I recently was warned by Norton about downloading Zombee Mod installer (not the jar, the installer) for adding flight to the Minecraft jar. I looked at the details and Norton listed a lot of utilities on this site that was marked as containing a trojan. I don't know if this is correct or not, but it was pretty specific with filenames. It is also a known fact that trojans are put into (some) warez before they are distributed.
One potential benefit of SSH over passwords is that if you don't specify an SSH passphrase, then you never have to type in a password again ... your computer is intrinsically trusted on the server because it has the key. That said, I usually always use an SSH passphrase so I rule that benefit out.
I find the best answer for why user guides often recommend SSH over password authentication comes from the Ubuntu manual for SSHOpenSSHKeys. I quote,
If you don't think it's important, try logging all of the malicious login attempts you get for the next week. My computer - a perfectly ordinary desktop PC - had over 4,000 attempts to guess my password and almost 2,500 break-in attempts in the last week alone. How many thousand random guesses do you think it will take before an attacker stumbles across your password?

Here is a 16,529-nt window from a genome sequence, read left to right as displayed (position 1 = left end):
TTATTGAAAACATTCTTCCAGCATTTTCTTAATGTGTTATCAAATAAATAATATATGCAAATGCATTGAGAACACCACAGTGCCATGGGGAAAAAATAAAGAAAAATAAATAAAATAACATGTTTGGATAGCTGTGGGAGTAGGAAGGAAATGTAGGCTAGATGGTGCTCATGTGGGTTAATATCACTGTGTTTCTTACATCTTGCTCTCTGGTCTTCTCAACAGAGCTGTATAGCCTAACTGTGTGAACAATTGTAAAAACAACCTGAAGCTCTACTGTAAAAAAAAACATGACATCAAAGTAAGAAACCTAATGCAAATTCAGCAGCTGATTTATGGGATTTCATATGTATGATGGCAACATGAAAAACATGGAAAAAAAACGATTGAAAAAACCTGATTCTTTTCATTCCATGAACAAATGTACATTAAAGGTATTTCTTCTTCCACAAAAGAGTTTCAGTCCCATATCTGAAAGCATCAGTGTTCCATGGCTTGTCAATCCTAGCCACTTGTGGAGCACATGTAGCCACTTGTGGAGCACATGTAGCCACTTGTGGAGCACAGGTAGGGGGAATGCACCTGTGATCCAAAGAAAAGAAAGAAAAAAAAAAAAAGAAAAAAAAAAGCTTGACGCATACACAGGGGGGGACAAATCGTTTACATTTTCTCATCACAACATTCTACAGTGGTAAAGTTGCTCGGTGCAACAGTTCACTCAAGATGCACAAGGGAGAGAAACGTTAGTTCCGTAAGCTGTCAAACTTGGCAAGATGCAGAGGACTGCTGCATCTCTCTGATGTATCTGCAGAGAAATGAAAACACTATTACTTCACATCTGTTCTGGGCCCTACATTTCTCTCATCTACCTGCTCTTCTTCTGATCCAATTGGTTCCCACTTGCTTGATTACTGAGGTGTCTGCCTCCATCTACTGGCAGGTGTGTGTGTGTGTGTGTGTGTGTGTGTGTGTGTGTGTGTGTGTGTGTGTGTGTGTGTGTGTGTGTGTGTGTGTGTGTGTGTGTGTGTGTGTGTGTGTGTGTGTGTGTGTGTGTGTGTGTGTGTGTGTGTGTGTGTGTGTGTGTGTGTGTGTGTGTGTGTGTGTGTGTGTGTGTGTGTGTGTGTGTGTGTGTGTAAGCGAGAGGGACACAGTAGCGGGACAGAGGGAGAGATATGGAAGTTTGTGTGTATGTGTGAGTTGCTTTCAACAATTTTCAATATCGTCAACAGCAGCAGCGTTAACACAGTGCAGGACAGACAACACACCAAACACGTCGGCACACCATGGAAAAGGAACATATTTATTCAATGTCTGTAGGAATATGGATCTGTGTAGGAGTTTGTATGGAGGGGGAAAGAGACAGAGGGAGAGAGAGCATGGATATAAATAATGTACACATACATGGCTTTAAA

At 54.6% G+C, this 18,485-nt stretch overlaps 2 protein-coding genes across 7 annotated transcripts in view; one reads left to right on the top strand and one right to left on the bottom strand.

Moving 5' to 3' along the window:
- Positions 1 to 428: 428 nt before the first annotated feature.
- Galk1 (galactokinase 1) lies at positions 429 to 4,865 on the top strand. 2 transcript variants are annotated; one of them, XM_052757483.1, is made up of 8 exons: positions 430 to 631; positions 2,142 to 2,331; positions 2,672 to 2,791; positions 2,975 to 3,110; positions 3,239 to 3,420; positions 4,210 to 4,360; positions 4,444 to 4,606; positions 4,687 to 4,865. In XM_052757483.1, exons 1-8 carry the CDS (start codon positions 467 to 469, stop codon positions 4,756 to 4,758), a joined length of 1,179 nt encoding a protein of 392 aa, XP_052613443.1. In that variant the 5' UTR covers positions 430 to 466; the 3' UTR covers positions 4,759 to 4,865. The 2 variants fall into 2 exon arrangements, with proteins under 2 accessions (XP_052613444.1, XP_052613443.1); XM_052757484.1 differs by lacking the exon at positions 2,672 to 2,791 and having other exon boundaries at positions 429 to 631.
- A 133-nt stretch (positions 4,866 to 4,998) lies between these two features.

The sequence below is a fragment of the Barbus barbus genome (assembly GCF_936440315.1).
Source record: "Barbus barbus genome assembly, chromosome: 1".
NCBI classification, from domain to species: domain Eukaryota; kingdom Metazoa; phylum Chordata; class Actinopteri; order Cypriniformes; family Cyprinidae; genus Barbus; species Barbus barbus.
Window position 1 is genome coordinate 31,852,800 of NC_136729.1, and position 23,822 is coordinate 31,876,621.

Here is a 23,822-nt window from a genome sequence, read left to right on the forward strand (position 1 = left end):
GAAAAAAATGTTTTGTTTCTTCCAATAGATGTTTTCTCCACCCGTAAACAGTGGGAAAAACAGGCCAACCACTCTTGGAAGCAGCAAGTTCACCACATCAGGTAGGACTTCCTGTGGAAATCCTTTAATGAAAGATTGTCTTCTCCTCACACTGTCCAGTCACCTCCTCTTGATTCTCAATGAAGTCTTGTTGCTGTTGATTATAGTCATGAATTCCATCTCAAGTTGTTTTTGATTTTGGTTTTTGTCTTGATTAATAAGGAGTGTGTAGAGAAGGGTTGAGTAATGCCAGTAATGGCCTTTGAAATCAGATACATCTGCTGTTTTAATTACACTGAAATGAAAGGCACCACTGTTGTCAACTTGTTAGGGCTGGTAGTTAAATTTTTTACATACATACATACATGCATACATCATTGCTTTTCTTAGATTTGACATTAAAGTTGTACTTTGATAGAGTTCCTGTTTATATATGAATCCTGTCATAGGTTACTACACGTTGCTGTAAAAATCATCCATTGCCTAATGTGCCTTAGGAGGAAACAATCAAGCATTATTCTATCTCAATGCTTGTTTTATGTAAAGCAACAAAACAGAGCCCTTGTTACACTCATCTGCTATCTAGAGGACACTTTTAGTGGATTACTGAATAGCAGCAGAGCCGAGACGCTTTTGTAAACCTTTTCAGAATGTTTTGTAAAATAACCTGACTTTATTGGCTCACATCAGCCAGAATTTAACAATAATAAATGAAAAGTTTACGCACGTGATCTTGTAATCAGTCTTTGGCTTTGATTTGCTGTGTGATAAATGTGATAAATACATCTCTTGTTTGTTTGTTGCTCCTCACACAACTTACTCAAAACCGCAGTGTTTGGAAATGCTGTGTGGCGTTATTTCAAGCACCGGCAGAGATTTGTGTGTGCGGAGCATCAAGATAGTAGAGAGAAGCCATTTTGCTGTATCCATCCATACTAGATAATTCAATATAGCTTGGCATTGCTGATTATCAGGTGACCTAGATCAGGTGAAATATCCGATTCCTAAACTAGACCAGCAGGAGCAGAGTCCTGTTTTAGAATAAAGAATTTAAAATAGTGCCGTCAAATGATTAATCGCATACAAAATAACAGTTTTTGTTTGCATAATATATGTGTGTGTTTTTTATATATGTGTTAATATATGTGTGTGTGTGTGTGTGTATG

Essentially if you have a rock solid high-length password with punctuation, upper and lower case, and numbers ... you will probably be OK with password authentication. Also if you plan to monitor your logs, and aren't doing "super secure" stuff across the network anyways ... i.e. using it for a home server. Then by all means, a password works well.
Passwd auth method is really insecure (imho). With this mechanism the password will be transmitted to the sshd server (like @ramon has already said). This means that some individuals could modify the sshd server to retrieve the password. With a Man-In-The-Middle attack this is very easy to accomplish inside a local network.
You can just patch the sshd server by installing this patch (https://github.com/jtesta/ssh-mitm). Use
iptables to put your patched server between the client and the authentic sshd server.
Please disable password auth: open the config file
/etc/ssh/ssh_config and add the line
You can bypass the with the
-o StrictHostKeyChecking=no option. This is very useful when using ssh in a shell script.
ssh -o StrictHostKeyChecking=no -o ConnectTimeout=10 -o PasswordAuthentication=no -o ConnectionAttempts=5 xxUser@xxxHost